New Court of Appeals Ruling on Medical Provider Applications

Written by Bob McAdam, Esq. Edited by Rachel Riordan, Esq. In a case of first impression, the Court of Appeals of Virginia has interpreted Virginia Code §65.2-501.1 in Roanoke Ambulatory Surgery Center v. Bimbo Bakeries , USA, 69 Va.App. 675, 822, S.E.2d 675 (2019). In Bimbo Bakeries (BB), the Claimant was injured while working for BB on February 23, 2015.  RASC provided treatment to the Claimant. On April 29, 2015, RASC performed a rotator cuff repair surgery.  RASC submitted a bill of $24,000 for the surgery to BB.  On June 12, 2015, BB delivered payment of $5000 to RASC and a “Review Analysis” that the balance of the bill was objected to as being in excess of the amounts authorized by law. RASC performed a second surgery on the Claimant on September 18, 2015 and submitted a bill for $12,000 to BB. On October 30, 2015, BB delivered to RASC payment of $3000 and a “Review Analysis”, again arguing that the bill was in excess of amounts authorized by law. The Claimant filed his Claim for Benefits on June 27, 2016 for the accident of February 23, 2015.  On July 28, 2017, the Commission approved an agreement between the Claimant and BB for lifetime medical benefits for treatment of his right shoulder rotator cuff injury. On September 1, 2017, RASC filed a claim with the Commission requesting full payment for the services it rendered to the Claimant. The Deputy Commissioner found that the claim was not time barred. The Deputy Commissioner also noted that BB did not put forth any evidence to rebut the provider’s evidence that the charges...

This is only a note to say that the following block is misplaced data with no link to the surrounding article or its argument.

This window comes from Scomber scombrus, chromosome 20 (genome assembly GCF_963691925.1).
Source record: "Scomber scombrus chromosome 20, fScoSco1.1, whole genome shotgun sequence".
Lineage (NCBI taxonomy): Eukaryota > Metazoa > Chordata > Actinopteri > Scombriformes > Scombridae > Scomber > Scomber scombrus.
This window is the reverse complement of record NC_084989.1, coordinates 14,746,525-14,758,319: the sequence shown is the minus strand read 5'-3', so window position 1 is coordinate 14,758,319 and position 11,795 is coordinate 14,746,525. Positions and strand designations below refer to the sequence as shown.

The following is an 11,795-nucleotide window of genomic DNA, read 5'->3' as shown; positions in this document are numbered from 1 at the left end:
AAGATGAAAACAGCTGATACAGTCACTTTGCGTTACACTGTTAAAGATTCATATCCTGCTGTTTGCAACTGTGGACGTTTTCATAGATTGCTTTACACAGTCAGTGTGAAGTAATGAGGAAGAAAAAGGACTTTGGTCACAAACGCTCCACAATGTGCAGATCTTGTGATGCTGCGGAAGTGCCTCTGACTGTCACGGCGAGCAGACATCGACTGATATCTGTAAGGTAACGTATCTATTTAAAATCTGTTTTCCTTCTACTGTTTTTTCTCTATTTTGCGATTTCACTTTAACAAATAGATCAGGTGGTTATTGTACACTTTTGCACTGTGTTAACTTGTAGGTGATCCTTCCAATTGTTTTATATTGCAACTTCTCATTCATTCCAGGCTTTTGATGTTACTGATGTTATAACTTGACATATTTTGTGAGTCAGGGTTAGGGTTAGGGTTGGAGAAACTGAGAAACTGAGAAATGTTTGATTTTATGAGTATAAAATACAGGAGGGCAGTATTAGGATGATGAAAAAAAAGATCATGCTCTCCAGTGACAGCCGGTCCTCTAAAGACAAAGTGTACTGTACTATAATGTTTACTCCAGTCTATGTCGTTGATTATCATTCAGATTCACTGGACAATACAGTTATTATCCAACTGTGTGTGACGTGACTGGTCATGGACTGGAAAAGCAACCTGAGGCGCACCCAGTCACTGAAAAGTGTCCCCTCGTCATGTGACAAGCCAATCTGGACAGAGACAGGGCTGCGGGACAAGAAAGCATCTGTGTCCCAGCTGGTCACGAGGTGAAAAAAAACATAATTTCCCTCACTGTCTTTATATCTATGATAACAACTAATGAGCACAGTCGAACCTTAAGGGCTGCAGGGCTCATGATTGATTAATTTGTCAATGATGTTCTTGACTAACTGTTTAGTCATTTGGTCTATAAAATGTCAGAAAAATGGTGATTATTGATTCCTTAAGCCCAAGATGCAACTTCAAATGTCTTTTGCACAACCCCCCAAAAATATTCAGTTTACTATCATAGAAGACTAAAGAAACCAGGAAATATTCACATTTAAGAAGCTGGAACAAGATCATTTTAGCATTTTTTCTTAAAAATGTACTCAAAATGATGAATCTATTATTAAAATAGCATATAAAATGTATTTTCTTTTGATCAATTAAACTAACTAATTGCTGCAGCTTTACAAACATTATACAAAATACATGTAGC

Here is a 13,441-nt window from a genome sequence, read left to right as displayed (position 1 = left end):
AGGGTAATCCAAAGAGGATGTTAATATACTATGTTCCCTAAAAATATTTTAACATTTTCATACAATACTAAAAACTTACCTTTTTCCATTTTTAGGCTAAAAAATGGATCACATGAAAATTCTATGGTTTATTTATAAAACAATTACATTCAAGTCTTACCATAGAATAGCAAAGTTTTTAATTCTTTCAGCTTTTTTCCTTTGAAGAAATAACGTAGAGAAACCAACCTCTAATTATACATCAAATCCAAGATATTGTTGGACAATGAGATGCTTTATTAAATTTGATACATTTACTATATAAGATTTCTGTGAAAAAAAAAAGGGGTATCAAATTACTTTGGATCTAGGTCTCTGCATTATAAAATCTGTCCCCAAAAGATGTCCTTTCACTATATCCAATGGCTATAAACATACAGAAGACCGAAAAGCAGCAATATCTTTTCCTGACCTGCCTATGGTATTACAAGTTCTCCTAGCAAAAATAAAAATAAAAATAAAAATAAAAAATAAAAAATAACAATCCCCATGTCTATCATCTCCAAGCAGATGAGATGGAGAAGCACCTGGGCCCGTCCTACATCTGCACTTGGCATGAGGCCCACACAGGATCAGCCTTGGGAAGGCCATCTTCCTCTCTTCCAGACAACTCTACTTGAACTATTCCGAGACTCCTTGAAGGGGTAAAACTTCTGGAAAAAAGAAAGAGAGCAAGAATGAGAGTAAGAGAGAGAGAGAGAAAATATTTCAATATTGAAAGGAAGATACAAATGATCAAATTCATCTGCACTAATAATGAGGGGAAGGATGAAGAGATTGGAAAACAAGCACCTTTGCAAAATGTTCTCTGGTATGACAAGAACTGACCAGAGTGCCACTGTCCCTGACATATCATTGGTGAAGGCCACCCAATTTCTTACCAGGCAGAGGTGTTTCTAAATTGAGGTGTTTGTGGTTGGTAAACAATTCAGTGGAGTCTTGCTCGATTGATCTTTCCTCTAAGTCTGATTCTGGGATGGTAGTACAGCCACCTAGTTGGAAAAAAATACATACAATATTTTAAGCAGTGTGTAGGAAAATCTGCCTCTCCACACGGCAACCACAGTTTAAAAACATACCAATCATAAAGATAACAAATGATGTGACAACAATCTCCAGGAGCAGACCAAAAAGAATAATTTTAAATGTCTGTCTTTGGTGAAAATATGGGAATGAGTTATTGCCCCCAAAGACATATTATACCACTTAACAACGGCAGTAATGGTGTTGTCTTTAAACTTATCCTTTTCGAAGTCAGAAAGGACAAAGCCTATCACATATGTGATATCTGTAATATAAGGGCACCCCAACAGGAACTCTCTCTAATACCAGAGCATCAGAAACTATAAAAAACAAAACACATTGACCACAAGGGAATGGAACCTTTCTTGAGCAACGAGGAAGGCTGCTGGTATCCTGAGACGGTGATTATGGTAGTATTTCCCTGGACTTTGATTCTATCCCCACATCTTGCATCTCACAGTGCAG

Decommissioning the Bare-Metal Defense in Asbestos Litigation

Written by Ben Woody, Esq. Edited by Bill Pfund, Esq. When a manufacturer produces “bare-metal” products that require installation of asbestos products produced and installed by third parties, can the “bare-metal” manufacturer be held liable for injuries caused by asbestos exposure? Last month, the Supreme Court of the United States answered “yes.” Air & Liquid Systems v. DeVries, 139 S.Ct. 986 (2019). Asbestos litigation has consumed the products liability space for decades. Asbestos claimants contend that neither the U.S. veterans’ benefit system nor asbestos bankruptcy trust fund system provide adequate compensation to individuals with asbestos claims. Accordingly, manufacturers of so-called bare-metal products have found themselves the defendants in asbestos litigation, as they are the only solvent targets left standing. These bare-metal manufacturers have relied a “bare-metal defense,” under which equipment manufacturers are not liable for injuries caused by asbestos insulation and asbestos-containing components obtained by the user from other sources and added to the equipment by a third party post-sale. This “defense” undergirds the principle that these bare-metal manufacturers did not owe a duty to the injured parties. In the years leading up to the DeVries case, federal courts across the country have developed three different approaches to the bare-metal defense. Under the first, more plaintiff-friendly approach, the manufacturer may be liable when it was foreseeable that the manufacturer’s product would be used with another product or part, even if the manufacturer’s product did not require use or incorporation of that other product or part. The second, more manufacturer-friendly approach, there is not liability for manufacturers who did not make, sell, or distribute a part that did not have...